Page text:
On an unusually chilly early April Saturday afternoon I arrived with my sister, Betty Ferree Powers, at the River Inn of Harbor Town in downtown Memphis. It was love at first sight!
The inn is located in the picturesque community of Harbor Town on the banks of the Mississippi River, which this particular weekend was swollen with rain water, causing hundreds of gawking drivers to cruise beside the river to observe trees that typically are in Greenbelt Park but were now eerily standing in swampy water.
Designed by the award-winning architectural firm of Looney Ricks Kiss, a firm known for “creating and preserving that small-town feel,” the River Inn is a 28-room boutique hotel that opened its long-awaited doors on October 29. The $9 million hotel is squeezed into 32,000 square feet of space in two buildings at Harbor Town Square and Harbor Town Circle.
“It brings back an historic kind of luxury…and the décor and architecture is a mixture of Europe and New Orleans.”
— Karl W. Friedrich, General Manager of the River Inn
The clientele consists of business travelers during the week and leisure travelers from the region on the weekends. The inn has four local owners: Lewis Holland, Tom Scott, Joe Weller and Henry Turley, who traveled far and wide, sampling small luxury hotels. They returned to Memphis, where they applied their newfound knowledge to create the best of the best small boutique hotel.
In the mind of Karl W. Friedrich, a native of Austria, who was chosen to serve as general manager of the River Inn, “nothing like the River Inn exists in Memphis nor in Tennessee. It brings back an historic kind of luxury although it is a new hotel with specialized individual service, and the décor and architecture is a mixture of Europe and New Orleans.”
Friedrich brings to the inn more than 30 years of experience in the luxury hotel and resort industry, most recently as general manager of Litchfield Plantation, a small luxury hotel at Pawley’s Island, South Carolina. Prior to that, Friedrich managed four-and-five-star hotels in the Caribbean.
The hotel has a strong European influence, from the intimate libraries that greet visitors when they exit the elevator to go to their rooms to the Port wine and chocolate truffles served at turn-down.
Let me set the stage for you. Picture a small Provencal-style inn with window boxes brimming with colorful flowers; Bevola, New Orleans-style gas lanterns; and narrow streets reminiscent of Paris.
A friendly valet parker greeted us before we entered the lobby, a world away from my hectic professional life that is filled with deadlines and demands. A smiling desk clerk immediately offered us a glass of wine or champagne as we checked in for the weekend.
I stepped into the charming lobby furnished with antiques and Persian rugs, collected by Mr. Holland, hearkening back to the days when cotton or “white gold” was King. A wood-burning fireplace with an antique (1800s) New Orleans mantel kept the chill at bay, and the cushy sofa beckoned me to sit a spell, as we say in the South. A sparkling chandelier is suspended over hardwood floors that were reclaimed from a Virginia textile mill that was being razed. River-themed art collected by Mr. Holland from various Memphis and Mississippi Delta artists adorn the walls of the lobby.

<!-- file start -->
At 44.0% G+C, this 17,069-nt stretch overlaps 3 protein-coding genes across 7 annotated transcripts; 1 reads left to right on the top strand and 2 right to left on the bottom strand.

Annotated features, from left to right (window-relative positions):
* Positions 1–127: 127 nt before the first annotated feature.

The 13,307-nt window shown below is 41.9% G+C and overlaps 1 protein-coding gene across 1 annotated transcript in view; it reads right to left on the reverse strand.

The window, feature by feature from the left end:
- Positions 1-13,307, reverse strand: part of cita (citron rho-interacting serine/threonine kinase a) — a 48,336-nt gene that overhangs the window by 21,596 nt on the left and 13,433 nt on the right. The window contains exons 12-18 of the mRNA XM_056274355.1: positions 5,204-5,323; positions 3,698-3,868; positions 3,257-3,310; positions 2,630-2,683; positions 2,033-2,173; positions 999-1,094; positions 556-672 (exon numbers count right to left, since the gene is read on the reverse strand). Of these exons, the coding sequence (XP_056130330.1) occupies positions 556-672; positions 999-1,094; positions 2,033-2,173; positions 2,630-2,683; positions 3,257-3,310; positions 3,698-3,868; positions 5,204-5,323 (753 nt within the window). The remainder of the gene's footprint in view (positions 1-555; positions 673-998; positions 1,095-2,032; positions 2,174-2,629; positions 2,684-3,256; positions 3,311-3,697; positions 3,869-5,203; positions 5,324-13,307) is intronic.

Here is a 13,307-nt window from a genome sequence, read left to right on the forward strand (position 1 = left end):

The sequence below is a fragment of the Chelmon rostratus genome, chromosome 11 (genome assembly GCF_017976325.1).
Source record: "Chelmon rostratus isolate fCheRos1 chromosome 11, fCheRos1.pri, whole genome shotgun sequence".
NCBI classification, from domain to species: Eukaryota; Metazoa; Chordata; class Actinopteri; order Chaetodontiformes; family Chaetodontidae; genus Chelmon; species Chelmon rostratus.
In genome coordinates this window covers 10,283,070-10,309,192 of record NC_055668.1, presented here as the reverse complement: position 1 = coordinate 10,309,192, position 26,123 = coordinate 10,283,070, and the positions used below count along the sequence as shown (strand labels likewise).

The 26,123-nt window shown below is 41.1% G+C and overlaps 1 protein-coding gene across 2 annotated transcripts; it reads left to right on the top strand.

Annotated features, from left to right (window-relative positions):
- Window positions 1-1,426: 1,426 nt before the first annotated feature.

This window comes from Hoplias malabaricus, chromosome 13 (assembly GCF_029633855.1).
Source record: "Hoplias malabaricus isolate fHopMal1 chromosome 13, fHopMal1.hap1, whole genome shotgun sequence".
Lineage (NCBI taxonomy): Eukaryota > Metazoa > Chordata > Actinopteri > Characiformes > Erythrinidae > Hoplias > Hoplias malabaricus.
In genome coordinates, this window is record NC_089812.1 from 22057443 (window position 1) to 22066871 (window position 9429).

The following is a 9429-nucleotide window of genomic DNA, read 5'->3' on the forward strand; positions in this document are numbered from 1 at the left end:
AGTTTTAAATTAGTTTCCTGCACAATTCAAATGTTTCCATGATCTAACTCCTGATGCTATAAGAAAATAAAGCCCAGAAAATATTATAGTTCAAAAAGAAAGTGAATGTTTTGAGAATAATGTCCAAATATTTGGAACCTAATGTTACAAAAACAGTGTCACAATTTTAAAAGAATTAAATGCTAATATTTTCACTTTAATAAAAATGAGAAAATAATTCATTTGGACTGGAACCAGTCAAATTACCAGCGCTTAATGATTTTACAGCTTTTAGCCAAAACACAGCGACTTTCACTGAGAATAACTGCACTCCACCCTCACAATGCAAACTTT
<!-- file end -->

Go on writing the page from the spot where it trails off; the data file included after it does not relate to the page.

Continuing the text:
Heart-of-pine floorboards in each elevator lobby were cut from 1700s original-stand timber, once used as support beams in an old mill.
The elevator whisked me up to my “Natchez” penthouse suite, which overlooks the mighty Mississippi. (How appropriate for me, a lover of that jewel of a town.) Mr. Friedrich had sent me a vase of fresh flowers strategically placed on a small round table beside a plate of fresh fruit, a perfect accompaniment to my vino.
Immediately I opened the casement windows to catch the river breeze. It wasn’t long before a long barge beckoned me back to the window. After kicking off my shoes, I made a few phone calls as I wanted to share the moment with friends.
The living room of my suite is decorated with attractive, comfortable furniture, elegant French paintings, and a fireplace. Beside a wet bar is a framed Natchez riverboat scene. In the bedroom tranquility reigns. A four-poster bed, luxuriously draped with Frette linens, is the focal point beside a walnut armoire, and the bathroom has a garden tub and a separate shower with Gilchrist and Soames bath amenities.
The suite has a 32” flat screen HDTV with DVD, high-speed wireless internet access and a CD/iPod dock/radio alarm clock, and a corner desk.
Outside my room, a cold wind snapped the colorful red table umbrellas on the rooftop terrace, which has a fine view of the signature “M” bridge and ‘Ol Man River. It is a perfect place to sip a cocktail or host a private party.